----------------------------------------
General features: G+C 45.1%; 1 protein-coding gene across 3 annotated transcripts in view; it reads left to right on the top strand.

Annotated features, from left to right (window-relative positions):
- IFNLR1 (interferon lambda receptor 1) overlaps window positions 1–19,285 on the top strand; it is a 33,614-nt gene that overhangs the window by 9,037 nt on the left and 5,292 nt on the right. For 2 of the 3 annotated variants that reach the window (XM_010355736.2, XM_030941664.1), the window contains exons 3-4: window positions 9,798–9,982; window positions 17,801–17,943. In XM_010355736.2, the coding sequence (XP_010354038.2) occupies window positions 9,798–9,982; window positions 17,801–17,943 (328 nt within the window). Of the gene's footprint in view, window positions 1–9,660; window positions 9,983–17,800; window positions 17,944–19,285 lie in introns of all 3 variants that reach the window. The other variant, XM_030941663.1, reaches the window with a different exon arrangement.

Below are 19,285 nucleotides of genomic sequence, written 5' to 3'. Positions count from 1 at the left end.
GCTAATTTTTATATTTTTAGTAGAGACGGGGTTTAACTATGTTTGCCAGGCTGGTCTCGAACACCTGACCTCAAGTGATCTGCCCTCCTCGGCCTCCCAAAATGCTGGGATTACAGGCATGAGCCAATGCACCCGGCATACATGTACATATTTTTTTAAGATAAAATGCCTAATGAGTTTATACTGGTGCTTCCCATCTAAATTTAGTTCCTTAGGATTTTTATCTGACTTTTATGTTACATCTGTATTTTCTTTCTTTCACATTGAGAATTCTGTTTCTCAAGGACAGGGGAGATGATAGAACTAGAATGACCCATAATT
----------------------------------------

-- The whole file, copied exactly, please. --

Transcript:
General features: G+C 45.1%; 1 protein-coding gene across 3 annotated transcripts in view; it reads left to right on the top strand.

Annotated features, from left to right (window-relative positions):
- IFNLR1 (interferon lambda receptor 1) overlaps window positions 1–19,285 on the top strand; it is a 33,614-nt gene that overhangs the window by 9,037 nt on the left and 5,292 nt on the right. For 2 of the 3 annotated variants that reach the window (XM_010355736.2, XM_030941664.1), the window contains exons 3-4: window positions 9,798–9,982; window positions 17,801–17,943. In XM_010355736.2, the coding sequence (XP_010354038.2) occupies window positions 9,798–9,982; window positions 17,801–17,943 (328 nt within the window). Of the gene's footprint in view, window positions 1–9,660; window positions 9,983–17,800; window positions 17,944–19,285 lie in introns of all 3 variants that reach the window. The other variant, XM_030941663.1, reaches the window with a different exon arrangement.

Below are 19,285 nucleotides of genomic sequence, written 5' to 3'. Positions count from 1 at the left end.
GCTAATTTTTATATTTTTAGTAGAGACGGGGTTTAACTATGTTTGCCAGGCTGGTCTCGAACACCTGACCTCAAGTGATCTGCCCTCCTCGGCCTCCCAAAATGCTGGGATTACAGGCATGAGCCAATGCACCCGGCATACATGTACATATTTTTTTAAGATAAAATGCCTAATGAGTTTATACTGGTGCTTCCCATCTAAATTTAGTTCCTTAGGATTTTTATCTGACTTTTATGTTACATCTGTATTTTCTTTCTTTCACATTGAGAATTCTGTTTCTCAAGGACAGGGGAGATGATAGAACTAGAATGACCCATAATT